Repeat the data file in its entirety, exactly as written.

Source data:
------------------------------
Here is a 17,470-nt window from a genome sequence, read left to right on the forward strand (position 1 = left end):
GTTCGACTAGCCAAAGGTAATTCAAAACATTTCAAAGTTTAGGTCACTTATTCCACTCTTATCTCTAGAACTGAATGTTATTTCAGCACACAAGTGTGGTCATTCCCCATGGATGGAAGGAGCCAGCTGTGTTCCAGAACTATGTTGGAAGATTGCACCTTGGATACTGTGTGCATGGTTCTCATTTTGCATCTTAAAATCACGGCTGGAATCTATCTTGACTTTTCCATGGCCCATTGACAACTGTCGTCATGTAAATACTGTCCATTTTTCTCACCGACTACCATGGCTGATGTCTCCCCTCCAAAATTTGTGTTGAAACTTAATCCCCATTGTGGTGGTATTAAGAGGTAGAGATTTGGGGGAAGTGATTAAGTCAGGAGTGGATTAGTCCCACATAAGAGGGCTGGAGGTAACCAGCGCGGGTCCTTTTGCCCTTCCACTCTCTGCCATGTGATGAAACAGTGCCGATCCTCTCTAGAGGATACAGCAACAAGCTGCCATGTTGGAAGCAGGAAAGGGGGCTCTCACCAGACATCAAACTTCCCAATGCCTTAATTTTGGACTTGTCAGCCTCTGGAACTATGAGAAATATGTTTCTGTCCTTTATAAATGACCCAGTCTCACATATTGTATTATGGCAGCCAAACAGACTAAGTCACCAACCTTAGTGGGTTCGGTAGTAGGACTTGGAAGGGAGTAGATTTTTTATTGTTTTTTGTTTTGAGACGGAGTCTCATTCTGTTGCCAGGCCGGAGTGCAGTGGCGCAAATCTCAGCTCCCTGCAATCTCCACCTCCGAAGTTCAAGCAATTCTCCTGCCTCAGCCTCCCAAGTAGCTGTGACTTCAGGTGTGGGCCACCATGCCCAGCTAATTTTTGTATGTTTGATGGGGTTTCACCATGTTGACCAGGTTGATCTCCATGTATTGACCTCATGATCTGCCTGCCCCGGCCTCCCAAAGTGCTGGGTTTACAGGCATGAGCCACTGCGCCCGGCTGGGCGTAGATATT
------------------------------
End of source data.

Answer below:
Here is a 17,470-nt window from a genome sequence, read left to right on the forward strand (position 1 = left end):
GTTCGACTAGCCAAAGGTAATTCAAAACATTTCAAAGTTTAGGTCACTTATTCCACTCTTATCTCTAGAACTGAATGTTATTTCAGCACACAAGTGTGGTCATTCCCCATGGATGGAAGGAGCCAGCTGTGTTCCAGAACTATGTTGGAAGATTGCACCTTGGATACTGTGTGCATGGTTCTCATTTTGCATCTTAAAATCACGGCTGGAATCTATCTTGACTTTTCCATGGCCCATTGACAACTGTCGTCATGTAAATACTGTCCATTTTTCTCACCGACTACCATGGCTGATGTCTCCCCTCCAAAATTTGTGTTGAAACTTAATCCCCATTGTGGTGGTATTAAGAGGTAGAGATTTGGGGGAAGTGATTAAGTCAGGAGTGGATTAGTCCCACATAAGAGGGCTGGAGGTAACCAGCGCGGGTCCTTTTGCCCTTCCACTCTCTGCCATGTGATGAAACAGTGCCGATCCTCTCTAGAGGATACAGCAACAAGCTGCCATGTTGGAAGCAGGAAAGGGGGCTCTCACCAGACATCAAACTTCCCAATGCCTTAATTTTGGACTTGTCAGCCTCTGGAACTATGAGAAATATGTTTCTGTCCTTTATAAATGACCCAGTCTCACATATTGTATTATGGCAGCCAAACAGACTAAGTCACCAACCTTAGTGGGTTCGGTAGTAGGACTTGGAAGGGAGTAGATTTTTTATTGTTTTTTGTTTTGAGACGGAGTCTCATTCTGTTGCCAGGCCGGAGTGCAGTGGCGCAAATCTCAGCTCCCTGCAATCTCCACCTCCGAAGTTCAAGCAATTCTCCTGCCTCAGCCTCCCAAGTAGCTGTGACTTCAGGTGTGGGCCACCATGCCCAGCTAATTTTTGTATGTTTGATGGGGTTTCACCATGTTGACCAGGTTGATCTCCATGTATTGACCTCATGATCTGCCTGCCCCGGCCTCCCAAAGTGCTGGGTTTACAGGCATGAGCCACTGCGCCCGGCTGGGCGTAGATATT